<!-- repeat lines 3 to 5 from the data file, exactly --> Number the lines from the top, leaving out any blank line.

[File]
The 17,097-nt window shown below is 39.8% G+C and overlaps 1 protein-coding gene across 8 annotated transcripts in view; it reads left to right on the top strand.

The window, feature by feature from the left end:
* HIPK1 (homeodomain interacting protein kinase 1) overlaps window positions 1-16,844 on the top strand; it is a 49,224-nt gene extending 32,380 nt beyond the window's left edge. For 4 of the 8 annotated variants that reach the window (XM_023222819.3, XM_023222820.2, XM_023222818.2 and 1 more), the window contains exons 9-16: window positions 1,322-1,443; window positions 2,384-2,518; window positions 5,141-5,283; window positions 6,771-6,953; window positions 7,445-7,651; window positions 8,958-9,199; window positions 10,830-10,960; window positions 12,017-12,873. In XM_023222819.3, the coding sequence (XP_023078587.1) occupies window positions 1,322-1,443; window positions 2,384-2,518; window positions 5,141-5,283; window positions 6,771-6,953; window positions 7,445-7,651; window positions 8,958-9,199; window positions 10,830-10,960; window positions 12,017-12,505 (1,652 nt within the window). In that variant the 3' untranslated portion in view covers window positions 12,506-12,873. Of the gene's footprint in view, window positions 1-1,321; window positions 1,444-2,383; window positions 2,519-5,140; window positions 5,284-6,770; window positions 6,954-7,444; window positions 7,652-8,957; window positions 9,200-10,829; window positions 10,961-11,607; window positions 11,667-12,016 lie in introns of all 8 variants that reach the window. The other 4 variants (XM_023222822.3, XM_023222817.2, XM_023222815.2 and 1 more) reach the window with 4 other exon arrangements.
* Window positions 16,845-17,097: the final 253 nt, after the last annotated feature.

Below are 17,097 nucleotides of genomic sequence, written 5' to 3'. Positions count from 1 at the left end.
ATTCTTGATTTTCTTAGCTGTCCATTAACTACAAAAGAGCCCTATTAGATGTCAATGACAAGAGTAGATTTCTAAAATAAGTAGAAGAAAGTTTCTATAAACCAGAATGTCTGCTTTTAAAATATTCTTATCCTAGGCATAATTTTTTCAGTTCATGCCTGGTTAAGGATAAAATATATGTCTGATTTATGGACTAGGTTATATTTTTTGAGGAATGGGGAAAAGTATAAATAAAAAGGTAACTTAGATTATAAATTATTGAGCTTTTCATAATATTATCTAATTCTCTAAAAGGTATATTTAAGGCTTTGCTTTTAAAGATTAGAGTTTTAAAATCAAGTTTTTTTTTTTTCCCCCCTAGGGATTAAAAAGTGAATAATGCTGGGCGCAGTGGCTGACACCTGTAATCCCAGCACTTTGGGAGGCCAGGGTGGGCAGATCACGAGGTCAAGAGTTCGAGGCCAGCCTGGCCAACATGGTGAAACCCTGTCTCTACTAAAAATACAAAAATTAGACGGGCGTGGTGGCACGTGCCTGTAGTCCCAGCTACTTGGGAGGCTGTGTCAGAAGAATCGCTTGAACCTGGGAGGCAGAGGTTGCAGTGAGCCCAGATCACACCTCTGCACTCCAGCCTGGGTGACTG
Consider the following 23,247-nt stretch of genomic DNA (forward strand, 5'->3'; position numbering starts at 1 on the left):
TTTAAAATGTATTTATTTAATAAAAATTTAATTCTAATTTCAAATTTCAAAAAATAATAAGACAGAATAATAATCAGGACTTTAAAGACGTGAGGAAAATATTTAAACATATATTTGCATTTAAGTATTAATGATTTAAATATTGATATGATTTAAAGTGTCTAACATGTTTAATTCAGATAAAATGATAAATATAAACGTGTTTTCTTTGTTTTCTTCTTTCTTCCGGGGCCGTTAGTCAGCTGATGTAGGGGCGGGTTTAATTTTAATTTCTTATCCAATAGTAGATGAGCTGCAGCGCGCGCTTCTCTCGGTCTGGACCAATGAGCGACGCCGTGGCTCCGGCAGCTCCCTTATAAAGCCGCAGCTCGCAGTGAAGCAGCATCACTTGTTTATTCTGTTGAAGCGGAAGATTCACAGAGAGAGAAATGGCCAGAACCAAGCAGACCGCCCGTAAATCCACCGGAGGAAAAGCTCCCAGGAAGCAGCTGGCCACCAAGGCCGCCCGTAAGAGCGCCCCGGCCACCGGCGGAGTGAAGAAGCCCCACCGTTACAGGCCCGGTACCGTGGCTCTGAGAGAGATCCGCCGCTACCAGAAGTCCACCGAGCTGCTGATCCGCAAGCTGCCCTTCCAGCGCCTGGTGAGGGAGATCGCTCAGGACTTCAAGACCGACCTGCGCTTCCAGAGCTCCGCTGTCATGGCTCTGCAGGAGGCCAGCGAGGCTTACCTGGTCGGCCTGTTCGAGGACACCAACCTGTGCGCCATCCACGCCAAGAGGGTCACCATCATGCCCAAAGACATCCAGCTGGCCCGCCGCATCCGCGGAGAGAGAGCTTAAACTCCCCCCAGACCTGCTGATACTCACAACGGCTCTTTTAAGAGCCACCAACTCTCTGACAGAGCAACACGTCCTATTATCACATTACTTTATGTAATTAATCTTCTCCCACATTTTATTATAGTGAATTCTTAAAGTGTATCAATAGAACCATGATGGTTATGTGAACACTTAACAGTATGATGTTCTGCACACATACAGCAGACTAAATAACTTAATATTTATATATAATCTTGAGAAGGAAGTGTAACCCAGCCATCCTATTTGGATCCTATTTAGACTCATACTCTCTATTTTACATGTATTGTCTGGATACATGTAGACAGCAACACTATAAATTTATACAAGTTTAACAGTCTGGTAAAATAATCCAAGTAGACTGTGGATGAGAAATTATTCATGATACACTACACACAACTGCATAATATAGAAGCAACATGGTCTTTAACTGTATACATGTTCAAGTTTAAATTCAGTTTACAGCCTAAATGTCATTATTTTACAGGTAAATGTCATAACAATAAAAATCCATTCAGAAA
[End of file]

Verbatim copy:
* HIPK1 (homeodomain interacting protein kinase 1) overlaps window positions 1-16,844 on the top strand; it is a 49,224-nt gene extending 32,380 nt beyond the window's left edge. For 4 of the 8 annotated variants that reach the window (XM_023222819.3, XM_023222820.2, XM_023222818.2 and 1 more), the window contains exons 9-16: window positions 1,322-1,443; window positions 2,384-2,518; window positions 5,141-5,283; window positions 6,771-6,953; window positions 7,445-7,651; window positions 8,958-9,199; window positions 10,830-10,960; window positions 12,017-12,873. In XM_023222819.3, the coding sequence (XP_023078587.1) occupies window positions 1,322-1,443; window positions 2,384-2,518; window positions 5,141-5,283; window positions 6,771-6,953; window positions 7,445-7,651; window positions 8,958-9,199; window positions 10,830-10,960; window positions 12,017-12,505 (1,652 nt within the window). In that variant the 3' untranslated portion in view covers window positions 12,506-12,873. Of the gene's footprint in view, window positions 1-1,321; window positions 1,444-2,383; window positions 2,519-5,140; window positions 5,284-6,770; window positions 6,954-7,444; window positions 7,652-8,957; window positions 9,200-10,829; window positions 10,961-11,607; window positions 11,667-12,016 lie in introns of all 8 variants that reach the window. The other 4 variants (XM_023222822.3, XM_023222817.2, XM_023222815.2 and 1 more) reach the window with 4 other exon arrangements.
* Window positions 16,845-17,097: the final 253 nt, after the last annotated feature.

Below are 17,097 nucleotides of genomic sequence, written 5' to 3'. Positions count from 1 at the left end.